Planning and Diligence

  • A strategic plan should be adopted, which includes M&A activity.
  • Buyers and sellers should each consider carefully their likely merger counterparties as part of their planning process.
  • M&A teams, as well as merger integration teams, should be established.
  • Compliance, legal, and the M&A teams should coordinate preparedness to engage in M&A.
  • Both buyers and sellers should perform self-assessments as to their own risks so that they may deal with these, resolve issues, and prevent regulatory enforcement or other actions, as well as to maximize company M&A opportunities. Are there open supervisory issues or incomplete performance of supervisory agreements that make it prudent to not pursue M&A opportunities until these are resolved?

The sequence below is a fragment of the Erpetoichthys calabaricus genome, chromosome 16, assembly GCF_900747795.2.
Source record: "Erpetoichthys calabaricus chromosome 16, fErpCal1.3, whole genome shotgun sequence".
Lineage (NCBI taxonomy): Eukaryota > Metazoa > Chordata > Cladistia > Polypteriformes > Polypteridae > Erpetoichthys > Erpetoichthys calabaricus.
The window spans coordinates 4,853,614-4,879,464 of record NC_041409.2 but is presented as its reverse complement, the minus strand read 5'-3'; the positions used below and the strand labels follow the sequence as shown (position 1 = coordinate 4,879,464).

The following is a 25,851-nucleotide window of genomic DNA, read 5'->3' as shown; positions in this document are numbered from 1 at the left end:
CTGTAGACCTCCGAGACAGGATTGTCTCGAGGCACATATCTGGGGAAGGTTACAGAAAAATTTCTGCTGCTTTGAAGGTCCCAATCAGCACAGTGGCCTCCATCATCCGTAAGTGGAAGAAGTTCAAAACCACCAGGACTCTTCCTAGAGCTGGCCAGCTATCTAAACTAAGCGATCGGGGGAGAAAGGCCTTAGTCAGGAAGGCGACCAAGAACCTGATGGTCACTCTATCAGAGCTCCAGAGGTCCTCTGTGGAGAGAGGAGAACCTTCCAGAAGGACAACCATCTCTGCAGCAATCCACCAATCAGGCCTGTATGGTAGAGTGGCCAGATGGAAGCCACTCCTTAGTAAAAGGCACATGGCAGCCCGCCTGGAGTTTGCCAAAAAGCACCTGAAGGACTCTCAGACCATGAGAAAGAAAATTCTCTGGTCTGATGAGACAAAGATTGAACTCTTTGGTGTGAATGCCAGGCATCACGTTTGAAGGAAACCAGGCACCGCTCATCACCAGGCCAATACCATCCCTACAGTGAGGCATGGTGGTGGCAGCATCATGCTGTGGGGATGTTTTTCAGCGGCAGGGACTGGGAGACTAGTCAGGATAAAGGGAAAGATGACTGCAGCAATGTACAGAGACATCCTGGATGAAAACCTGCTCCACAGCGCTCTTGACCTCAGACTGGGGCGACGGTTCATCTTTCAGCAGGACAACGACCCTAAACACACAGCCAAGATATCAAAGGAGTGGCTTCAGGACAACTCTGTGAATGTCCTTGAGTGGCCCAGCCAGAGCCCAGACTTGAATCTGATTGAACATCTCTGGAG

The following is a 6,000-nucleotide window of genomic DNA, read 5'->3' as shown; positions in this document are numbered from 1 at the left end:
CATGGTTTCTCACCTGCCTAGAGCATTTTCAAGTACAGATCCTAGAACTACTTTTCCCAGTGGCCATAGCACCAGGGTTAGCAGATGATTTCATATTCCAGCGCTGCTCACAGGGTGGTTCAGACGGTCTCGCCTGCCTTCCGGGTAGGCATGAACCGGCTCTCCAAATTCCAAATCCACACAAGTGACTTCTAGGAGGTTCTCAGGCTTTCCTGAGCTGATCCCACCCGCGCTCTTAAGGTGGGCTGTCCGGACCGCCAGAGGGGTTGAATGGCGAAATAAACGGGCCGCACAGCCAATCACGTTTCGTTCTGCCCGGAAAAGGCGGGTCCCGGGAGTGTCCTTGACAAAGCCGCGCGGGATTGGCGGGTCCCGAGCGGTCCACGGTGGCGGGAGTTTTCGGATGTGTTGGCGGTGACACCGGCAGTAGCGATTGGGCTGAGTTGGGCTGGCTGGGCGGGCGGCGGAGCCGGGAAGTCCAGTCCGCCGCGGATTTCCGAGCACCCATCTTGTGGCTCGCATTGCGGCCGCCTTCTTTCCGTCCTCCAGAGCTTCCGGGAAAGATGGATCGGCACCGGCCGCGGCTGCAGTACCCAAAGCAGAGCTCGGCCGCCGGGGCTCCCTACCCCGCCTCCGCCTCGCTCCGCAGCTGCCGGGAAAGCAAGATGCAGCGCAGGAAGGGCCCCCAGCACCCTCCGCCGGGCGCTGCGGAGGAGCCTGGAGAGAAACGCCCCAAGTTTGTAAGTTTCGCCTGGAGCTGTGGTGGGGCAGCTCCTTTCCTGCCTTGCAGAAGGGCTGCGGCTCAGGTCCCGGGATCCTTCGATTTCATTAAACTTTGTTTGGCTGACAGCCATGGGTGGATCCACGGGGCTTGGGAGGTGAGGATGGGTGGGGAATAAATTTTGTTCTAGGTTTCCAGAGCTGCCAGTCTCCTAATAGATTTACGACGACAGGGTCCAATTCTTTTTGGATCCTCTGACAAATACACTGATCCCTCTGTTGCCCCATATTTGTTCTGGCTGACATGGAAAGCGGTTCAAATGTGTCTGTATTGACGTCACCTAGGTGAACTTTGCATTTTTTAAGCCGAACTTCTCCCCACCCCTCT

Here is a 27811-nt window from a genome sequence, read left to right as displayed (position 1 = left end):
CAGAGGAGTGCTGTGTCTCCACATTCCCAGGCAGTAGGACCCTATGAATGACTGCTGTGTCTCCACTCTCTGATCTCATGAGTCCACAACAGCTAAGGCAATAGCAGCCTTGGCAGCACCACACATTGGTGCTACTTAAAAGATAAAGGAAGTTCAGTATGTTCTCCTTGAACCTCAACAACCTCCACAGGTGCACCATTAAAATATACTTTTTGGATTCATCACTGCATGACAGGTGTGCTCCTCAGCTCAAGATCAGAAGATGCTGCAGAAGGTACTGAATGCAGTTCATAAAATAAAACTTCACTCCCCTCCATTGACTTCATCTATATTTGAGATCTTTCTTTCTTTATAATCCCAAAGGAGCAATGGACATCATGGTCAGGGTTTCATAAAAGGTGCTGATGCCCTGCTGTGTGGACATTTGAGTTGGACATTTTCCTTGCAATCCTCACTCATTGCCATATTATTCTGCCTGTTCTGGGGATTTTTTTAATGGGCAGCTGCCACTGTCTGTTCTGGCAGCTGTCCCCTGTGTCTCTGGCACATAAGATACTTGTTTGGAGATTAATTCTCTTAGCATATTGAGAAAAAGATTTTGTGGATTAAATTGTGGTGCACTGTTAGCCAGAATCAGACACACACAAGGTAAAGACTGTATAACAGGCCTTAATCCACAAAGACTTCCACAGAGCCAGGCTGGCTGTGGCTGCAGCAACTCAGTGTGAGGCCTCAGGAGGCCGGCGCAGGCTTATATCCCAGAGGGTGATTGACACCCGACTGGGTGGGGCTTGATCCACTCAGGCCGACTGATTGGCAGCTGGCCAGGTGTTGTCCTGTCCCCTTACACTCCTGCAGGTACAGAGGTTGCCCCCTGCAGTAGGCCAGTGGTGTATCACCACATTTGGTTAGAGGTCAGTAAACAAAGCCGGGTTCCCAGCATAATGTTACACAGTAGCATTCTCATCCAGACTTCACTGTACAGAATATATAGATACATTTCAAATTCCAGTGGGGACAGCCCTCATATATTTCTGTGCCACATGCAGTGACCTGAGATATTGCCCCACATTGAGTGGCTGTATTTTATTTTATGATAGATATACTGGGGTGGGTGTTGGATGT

• Sellers should anticipate buyer diligence and use those questions as part of their self-assessments. A cleaner bank will sell more quickly at a higher price than one that has issues to be resolved and that poses regulatory and other risks.
  • Will the transaction push the buyer over any asset thresholds, such as $10 billion or $50 billion, which will have material, financial, and regulatory consequences? Is the buyer prepared for these, and to integrate an M&A target?

Diligence

  • Diligence should be carefully conducted by each party to the transaction. Many regulatory risks that may confront a buyer in the application process should be discernible by a seller upon appropriate diligence.
  • The parties should have candid conversations regarding diligence items and potential regulatory hurdles.